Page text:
Here's a summary of the other socio-economic issued raised (it's worth noting that the majority of the questions posed to the developer by the Committee focused on architectural issues):
  • The local community of Bromley-by-Bow had not been consulted, and certainly no collaboration had been sought. Few of the 8,500 electorate new of the development - perhaps fewer than 1%. There is already a shortage of schools, parks, and open spaces and this had not been addressed in the design  (no response from the Committee)
  • The development states that it is dependent on an adjacent development, known as the Tesco/District Centre plan for schooling facilities. However, the developer confirmed that this adjacent development had stalled and its progress was 'unclear' following a decision by the Secretary of State to refuse a compulsory purchase of land required by the developer. (no response from the Committee)
  • Tower Hamlets Borough Council (THBC) in their submission to LTGDC approving the development, had recommended it embrace community facilities including sports, employment, social enterprise, open spaces, and an Ideas Store among other features. None, or to a very limited extent some, of these recommendations are included. (no response from the Committee)
  • The development includes a 6,300m Car Dealership, yet only 470m is allocated to a single restaurant or cafe or bar. A Car Dealership? what about a grocer, haberdashery, general store, Early Learning Centre, butcher, baker candle stick maker - you name it - the developers won't, but a huge Car Dealership!? (this issue was raised with the developer at a prior meeting)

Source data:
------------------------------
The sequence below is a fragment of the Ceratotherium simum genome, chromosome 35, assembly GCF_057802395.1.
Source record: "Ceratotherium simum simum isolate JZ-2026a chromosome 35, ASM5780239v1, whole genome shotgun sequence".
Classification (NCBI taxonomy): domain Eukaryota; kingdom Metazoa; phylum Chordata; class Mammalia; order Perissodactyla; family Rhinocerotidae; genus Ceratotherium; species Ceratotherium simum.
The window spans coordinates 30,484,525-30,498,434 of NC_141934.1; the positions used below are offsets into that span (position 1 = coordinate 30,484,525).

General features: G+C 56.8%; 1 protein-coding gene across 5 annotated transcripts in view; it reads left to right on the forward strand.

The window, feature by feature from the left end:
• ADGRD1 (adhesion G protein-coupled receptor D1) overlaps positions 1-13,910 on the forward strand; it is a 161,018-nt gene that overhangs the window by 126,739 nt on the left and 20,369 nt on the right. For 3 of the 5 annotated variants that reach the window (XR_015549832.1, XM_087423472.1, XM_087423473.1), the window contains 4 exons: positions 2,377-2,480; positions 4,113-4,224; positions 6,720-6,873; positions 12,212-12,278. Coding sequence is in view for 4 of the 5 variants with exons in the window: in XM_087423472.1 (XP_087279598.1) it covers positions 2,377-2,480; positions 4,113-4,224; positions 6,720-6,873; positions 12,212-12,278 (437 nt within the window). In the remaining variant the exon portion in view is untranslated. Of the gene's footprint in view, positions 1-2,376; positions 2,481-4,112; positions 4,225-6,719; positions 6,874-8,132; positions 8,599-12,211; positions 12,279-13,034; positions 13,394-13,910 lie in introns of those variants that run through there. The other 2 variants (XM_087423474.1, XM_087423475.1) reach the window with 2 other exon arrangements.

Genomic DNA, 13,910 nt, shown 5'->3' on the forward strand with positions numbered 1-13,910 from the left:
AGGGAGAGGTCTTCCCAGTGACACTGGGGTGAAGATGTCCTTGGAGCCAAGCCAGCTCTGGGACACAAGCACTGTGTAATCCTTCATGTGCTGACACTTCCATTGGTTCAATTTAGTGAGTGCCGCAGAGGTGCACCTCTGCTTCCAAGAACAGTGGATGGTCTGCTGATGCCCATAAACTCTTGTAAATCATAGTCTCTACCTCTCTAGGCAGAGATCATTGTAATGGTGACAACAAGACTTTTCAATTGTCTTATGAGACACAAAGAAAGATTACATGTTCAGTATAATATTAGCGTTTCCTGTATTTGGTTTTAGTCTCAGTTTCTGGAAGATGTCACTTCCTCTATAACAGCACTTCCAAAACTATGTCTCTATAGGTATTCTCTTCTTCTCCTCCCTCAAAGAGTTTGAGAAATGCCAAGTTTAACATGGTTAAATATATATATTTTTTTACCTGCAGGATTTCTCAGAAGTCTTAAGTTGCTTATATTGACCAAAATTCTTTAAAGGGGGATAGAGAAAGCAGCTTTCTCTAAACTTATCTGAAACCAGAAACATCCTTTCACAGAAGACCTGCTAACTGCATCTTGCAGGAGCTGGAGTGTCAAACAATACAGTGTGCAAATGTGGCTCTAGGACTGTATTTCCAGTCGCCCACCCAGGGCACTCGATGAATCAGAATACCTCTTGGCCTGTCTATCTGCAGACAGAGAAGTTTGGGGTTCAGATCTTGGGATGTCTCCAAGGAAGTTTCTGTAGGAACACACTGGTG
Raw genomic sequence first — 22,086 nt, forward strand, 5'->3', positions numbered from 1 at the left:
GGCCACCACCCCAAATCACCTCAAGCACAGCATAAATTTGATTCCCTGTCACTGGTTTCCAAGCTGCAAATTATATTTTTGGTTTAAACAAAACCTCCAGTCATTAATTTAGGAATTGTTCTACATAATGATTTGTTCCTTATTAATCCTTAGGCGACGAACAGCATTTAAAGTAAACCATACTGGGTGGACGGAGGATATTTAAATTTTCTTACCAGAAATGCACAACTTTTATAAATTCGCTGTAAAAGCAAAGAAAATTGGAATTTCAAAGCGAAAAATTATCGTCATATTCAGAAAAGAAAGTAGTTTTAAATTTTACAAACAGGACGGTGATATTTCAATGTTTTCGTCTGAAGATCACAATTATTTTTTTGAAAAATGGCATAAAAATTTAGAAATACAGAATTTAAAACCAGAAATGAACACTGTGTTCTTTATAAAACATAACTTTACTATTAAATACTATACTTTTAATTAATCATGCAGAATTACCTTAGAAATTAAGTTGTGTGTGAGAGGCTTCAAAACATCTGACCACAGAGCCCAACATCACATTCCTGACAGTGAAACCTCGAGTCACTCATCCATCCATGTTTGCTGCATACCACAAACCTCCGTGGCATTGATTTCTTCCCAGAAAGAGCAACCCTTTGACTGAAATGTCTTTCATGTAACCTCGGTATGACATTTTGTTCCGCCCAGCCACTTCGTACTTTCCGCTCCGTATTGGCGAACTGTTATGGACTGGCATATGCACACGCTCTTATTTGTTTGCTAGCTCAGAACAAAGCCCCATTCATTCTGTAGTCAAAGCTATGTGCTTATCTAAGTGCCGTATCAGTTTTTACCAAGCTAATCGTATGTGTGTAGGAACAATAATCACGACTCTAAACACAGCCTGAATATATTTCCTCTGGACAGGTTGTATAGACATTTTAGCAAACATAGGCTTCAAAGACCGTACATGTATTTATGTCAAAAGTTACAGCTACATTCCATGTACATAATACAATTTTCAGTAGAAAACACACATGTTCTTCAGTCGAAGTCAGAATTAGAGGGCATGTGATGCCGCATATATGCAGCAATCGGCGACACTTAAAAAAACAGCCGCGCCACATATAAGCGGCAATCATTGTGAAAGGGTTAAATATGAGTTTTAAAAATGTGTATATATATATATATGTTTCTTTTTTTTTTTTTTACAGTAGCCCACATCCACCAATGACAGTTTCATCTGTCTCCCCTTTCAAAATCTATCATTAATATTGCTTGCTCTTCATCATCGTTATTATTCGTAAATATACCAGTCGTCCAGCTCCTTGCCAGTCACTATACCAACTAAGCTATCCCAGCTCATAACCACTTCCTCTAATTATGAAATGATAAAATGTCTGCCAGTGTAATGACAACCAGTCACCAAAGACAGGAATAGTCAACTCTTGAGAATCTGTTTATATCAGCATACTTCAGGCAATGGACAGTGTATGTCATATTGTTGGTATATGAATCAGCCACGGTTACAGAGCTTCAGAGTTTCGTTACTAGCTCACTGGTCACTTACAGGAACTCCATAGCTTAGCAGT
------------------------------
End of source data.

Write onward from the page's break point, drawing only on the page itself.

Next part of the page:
• Lee Valley Regional Park Authority, in their letter of 26 June 2012, rejects the developers revisions. (no response from the Committee)
  • Greater London Authority in their response dated 5 July 2012, describe the development as 'piecemeal' with a 'scale fairly significant' (for the location). (no response from the Committee)
  • Design for London stated in July, 'the height and density/scale continues to raise concerns together with its physical isolation', and 'it is dependent of the adjoining Tesco site'. There are wider issues including Underground station access and whether there will be sufficient natural light within the residential block design. (no response from the Committee)
  • Local schooling needs had been totally omitted. The developers, in consultation with THBC suggest that 741 residential units will represent 1,647 new residents. (this is Excel spreadsheet statistics). Occupation will be 65% private ownership and 35% Social Housing. The Eg35% affordable is to be split 71:29 between social rented and intermediate housing. The developers predict a requirement for 110 secondary school places and 52 Primary places. Remember no account is made for where these places will be accommodated. Looking more closely at this predictions one has to wonder at their honestly, eg 35% of 741 is 259 units. If an average social housing family has 2.5 children - a statistic norm, that computes to significantly more children requiring schooling than the developer is staing - and this is just for 259 out of the 741 units? Remember again, the developer takes no account for Early Learning, Stay and Play, or Nursery needs. (no response from the Committee)